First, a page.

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The MPA in Emergency and Disaster Management
Disaster Central
MCNY's Emergency and Disaster Management Blog

Cyclone Nargis

May 7, 2008

Once again we’ve been unhappily reminded of humankind’s relative fragility in the face of nature’s more dramatic workings.  Earlier this week, Cyclone Nargis brought Category 4 winds, storm surge conditions, and precipitation counts to the northeastern shores of the Bay of Bengal.  Hardest hit was the nation of Myanmar, formerly known as Burma, where as of the date of this post, some 41,000 people have been listed as killed, and another 41,000 posted as missing.  The latest media reports have warned that any delays in providing humanitarian assistance could see the death toll rise as high as 100,000.  As with all events of this magnitude, it’s possible the death toll could rise even further, or even drop, as recovery operations proceed and a more accurate assessment is available.  A number of nations and private organizations have pledged relief aid to Myanmar, and Disaster Central urges you to contribute what you can.  The New York City Office of Emergency Management’s website contains important information on the most effective ways to contribute.  Please see the link to OEM’s website on this blog.

Naturally, events like Cyclone Nargis also reaffirm for coastal regions around the globe the need to devise and implement effective early warning systems, improved and enhanced evacuation protocols, more robust and comprehensive public health and mass care practices, stronger shelters, and plans that have a strong operational component.  Much has been said about the current political situation in Myanmar, and its possible influence on the preparedness, response, and recovery phases of this event.  This is a story we’ve heard before from this region, particularly in the case of the Great Cyclone of November, 1970, (also known as the Bhola Cyclone) which killed upwards of 500,000 people in Bangladesh and fueled further political unrest between East Pakistan (as Bangladesh was then known) and West Pakistan (now simply Pakistan) where the nation’s political and response networks were centered.  In time, East Pakistan was granted its independence, and for this reason, the 1970 cyclone is sometimes identified as “the cyclone that gave birth to a nation.”  We’ve also heard it applied to our own nation’s political profile and emergency management practices following Hurricane Katrina’s landfall in Louisiana in late-August of 2005.  Only time and history can reveal the “truth” of such assessments, but it is well known that governments that are unresponsive to the needs of their citizens in times of peril and fear are governments that don’t last.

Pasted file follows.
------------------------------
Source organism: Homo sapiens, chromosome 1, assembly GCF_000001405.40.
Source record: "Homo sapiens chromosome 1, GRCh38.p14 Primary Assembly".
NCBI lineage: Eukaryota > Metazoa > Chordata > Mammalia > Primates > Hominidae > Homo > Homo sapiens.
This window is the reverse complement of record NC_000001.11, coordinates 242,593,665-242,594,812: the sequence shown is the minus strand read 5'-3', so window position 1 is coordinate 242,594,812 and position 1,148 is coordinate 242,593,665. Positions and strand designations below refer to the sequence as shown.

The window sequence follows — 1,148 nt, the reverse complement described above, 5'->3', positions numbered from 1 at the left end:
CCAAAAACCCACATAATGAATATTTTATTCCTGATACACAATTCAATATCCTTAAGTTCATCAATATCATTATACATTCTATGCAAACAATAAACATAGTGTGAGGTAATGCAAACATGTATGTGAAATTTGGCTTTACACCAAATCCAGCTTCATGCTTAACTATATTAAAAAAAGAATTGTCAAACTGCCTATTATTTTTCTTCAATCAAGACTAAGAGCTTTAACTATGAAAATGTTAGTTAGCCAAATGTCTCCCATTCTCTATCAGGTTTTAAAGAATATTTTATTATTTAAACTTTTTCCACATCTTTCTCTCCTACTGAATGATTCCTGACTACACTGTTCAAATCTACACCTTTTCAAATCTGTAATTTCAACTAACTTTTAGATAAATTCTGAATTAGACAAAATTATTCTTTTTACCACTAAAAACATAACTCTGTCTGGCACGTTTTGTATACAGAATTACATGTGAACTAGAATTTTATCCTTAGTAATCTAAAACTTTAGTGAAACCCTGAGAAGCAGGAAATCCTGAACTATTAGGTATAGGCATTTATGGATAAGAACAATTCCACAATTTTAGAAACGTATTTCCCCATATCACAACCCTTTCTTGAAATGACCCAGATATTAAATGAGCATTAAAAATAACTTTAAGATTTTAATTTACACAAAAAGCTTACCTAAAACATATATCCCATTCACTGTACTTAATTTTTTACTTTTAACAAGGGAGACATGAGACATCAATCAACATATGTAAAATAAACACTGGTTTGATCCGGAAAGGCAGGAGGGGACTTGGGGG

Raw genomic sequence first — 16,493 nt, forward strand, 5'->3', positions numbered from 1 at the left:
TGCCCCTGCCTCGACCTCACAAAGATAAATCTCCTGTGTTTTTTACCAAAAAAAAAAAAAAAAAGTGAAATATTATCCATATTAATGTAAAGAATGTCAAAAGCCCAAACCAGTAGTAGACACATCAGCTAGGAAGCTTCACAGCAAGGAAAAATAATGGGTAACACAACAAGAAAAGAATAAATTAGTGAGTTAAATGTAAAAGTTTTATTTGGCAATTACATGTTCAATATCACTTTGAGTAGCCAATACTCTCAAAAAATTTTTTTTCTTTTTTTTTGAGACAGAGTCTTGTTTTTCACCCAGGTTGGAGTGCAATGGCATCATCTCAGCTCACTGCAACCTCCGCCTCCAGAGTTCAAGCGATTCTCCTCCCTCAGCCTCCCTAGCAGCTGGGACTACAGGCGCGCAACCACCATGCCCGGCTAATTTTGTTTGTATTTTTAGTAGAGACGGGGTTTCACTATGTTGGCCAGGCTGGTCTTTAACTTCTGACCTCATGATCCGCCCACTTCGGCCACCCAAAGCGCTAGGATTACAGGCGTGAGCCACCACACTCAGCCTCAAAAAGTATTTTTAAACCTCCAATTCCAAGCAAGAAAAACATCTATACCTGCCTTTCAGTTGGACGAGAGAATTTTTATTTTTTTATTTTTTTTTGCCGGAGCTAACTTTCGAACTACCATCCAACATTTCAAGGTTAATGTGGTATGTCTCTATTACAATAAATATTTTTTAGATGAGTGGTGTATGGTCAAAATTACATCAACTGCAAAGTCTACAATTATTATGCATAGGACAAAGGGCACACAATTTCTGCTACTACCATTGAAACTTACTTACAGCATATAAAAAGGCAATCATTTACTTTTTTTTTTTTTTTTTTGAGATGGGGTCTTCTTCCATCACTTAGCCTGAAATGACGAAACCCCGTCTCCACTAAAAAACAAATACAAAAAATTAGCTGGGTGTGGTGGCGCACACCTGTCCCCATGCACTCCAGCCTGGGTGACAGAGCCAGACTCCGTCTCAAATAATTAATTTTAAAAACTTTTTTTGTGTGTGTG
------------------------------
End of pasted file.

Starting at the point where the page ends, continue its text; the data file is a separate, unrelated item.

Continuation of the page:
But as equally the case with many large-magnitude events, there is more to this horror than government inaction and poor emergency management operations.  We’re a crowded planet, and it’s in the nature of humankind to build, farm, fish, and to persevere in those parts of the world where natural disasters are likely to occur.  For many voluntary and involuntary reasons, humankind farms the flanks of active volcanoes, crowds earthquake fault lines, and builds its “palaces” on sheets of sand.  It’s ironic, yes, and even contrary to the wisdom of human experience – but only when an eruption or earthquake occurs.  Until that time, humankind is willing to weather the occasional risk in order to achieve a more constant return.  This return is almost always economic, and for that reason, its influences and consequences often compliment one another.  The less-enfranchised citizenry of a less-enfranchised country have little choice but to live in danger zones because, quite simply, the land is less expensive, available, and due to nature’s frenetic activity, often fertile.

After the Second World War, policymakers urged the adoption of an economic globalization model as a preventative measure against another devastating war of magnitude.  With its exceptions, this concept appears to have worked – at least for the time being.  Perhaps now is the time to consider adopting this model for a global approach to emergency management and security.  After all, it does seem inevitable that an ongoing need exists.  As the global economy continues to grow (and yes, it will continue to expand), as markets develop and flourish, all the nations of the world will want to protect their respective interests in those areas beset by natural and technological hazards by ensuring enhanced business continuity protocols and practices – both at home and abroad.  Although it’s secondary to the communal suffering of the human community, the disaster in Myanmar is also an economic crisis (albeit, smaller in scale), and the world must always act to save lives through saving systems because if these systems fail, more lives will be lost.  Hopefully, the world’s nations will continue to actively work together in a non-partisan manner to ensure that when a future earthquake hits, or a cyclone makes landfall, or a terrorist strikes, it won’t be said by future generations that we did nothing as human beings to protect and prepare our own.

Professor Longshore

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Disaster Central is also a resource for information relating to MCNY’s MPA program in Emergency Management and Homeland Security, as well as providing insight and commentary on the topics of Disaster Management, Emergency Management and Homeland Security.

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